In the case that builders are staked, what mechanism of slashings for offenses do we have? in particular, what form of correlation should we apply with other slashings? This again will vary from design to design, but if we go with a system that mimics the current situation, in which 5 builders produce 90% of blocks, then correlating by number of builders slashed does not seem meaningful.
My personal opinion is that builders should be staked, and because of the previous paragraph, since it seems reasonable to expect that the set of builders is and will always be a reduced set, that they should be very heavily staked, orders of magnitude more than what validators are. This unfortunately comes with a high price as we see below.
There are several different ePBS proposals out there, all with their own benefits and pitfalls. Without getting into the technical differences between them, and never entering in engineering decisions (that are very relevant) like P2P network stress considerations, I would like to stress some inherent dichotomies that follow from basic and broad assumptions.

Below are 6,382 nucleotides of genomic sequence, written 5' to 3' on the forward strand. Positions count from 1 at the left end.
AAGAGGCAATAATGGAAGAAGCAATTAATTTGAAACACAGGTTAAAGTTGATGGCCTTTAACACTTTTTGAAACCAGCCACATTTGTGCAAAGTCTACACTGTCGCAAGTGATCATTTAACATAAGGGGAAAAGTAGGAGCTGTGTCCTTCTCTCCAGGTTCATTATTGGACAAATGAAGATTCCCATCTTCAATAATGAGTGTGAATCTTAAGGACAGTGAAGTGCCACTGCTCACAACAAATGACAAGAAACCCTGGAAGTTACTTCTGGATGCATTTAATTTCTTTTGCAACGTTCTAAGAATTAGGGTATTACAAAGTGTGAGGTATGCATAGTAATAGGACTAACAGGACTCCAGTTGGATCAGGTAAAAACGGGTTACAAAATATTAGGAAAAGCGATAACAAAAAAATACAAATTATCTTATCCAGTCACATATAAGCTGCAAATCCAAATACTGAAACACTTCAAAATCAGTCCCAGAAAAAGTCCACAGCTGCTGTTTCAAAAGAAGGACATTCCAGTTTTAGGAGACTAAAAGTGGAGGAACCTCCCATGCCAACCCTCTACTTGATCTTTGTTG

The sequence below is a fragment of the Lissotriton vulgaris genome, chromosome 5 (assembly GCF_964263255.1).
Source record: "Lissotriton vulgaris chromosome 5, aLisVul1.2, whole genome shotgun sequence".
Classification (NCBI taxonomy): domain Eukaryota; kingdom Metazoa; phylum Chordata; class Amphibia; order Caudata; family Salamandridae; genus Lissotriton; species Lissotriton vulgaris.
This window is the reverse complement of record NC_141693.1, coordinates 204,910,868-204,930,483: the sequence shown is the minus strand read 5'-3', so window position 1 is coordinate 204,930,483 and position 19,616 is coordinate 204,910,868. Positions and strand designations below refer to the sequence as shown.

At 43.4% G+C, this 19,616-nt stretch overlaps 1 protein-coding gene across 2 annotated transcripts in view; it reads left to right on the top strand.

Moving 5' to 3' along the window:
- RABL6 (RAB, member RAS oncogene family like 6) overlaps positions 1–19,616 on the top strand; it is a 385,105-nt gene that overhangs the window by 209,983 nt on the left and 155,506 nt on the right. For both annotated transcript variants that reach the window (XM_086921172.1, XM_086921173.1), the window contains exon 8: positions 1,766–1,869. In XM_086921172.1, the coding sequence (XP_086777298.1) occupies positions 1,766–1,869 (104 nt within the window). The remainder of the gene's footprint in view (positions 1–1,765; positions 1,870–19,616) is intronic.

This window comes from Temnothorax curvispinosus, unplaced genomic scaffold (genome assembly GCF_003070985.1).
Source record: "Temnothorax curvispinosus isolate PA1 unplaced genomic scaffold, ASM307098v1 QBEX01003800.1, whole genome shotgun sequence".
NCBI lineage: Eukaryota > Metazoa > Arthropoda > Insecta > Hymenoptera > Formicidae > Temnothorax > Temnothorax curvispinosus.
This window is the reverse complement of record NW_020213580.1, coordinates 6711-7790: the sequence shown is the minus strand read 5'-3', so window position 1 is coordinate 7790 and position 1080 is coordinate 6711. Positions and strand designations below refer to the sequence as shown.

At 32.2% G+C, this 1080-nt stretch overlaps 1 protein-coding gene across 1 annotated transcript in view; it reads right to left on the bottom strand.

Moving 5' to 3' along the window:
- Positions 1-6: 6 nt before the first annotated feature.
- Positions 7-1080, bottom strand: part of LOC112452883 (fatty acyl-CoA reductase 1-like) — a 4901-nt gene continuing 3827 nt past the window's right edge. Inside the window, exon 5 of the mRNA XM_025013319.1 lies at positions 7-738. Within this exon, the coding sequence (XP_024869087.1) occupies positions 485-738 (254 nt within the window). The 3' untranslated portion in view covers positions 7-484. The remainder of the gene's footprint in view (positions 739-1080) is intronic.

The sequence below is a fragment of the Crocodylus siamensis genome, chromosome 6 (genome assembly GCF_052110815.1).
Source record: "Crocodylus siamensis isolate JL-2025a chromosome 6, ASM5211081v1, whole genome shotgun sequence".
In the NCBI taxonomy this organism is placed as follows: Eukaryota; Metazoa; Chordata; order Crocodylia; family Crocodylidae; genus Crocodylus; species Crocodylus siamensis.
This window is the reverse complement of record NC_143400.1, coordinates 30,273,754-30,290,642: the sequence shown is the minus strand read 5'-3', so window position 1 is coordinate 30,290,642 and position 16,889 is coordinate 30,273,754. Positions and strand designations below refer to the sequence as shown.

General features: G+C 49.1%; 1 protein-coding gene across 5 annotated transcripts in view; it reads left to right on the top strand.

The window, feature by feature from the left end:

Since one of the main design choices in ePBS is how will the entity of a builder be accounted for in the protocol, we are at the liberty of allowing or not validators to also be builders. If we allow validators to be builders, nothing prevents them from still using the current mechanism of relays, that is regardless of economical or rational reasons, proposers can always chose to use relays and build their full blocks without using the ePBS mechanism.
If we allow every validator (eg. home stakers) to be a builder then we need mechanisms to disincentivize the use of relays bypassing the protocol safeguards. My personal opinion is that there should be a strong commitments of clients to remove any support for software like MeV-Boost or anything that facilitates the use of a relay if ePBS is in-place. Defaults are sticky and it seems very unlikely that large operators like Lido will send their node operators to use unaudited forks of clients instead of the protocol designed builder separation. There is currently a school of thought that clients should maintain MeV-Boost support to allow validators fast communication with a relay instead of the slower P2P network.
The other option is bleak in the eye of the public: the set of builders are not validators and if a home staker wants to produce its payload locally, then it needs to register as a builder. We will get to this option in the next dichotomy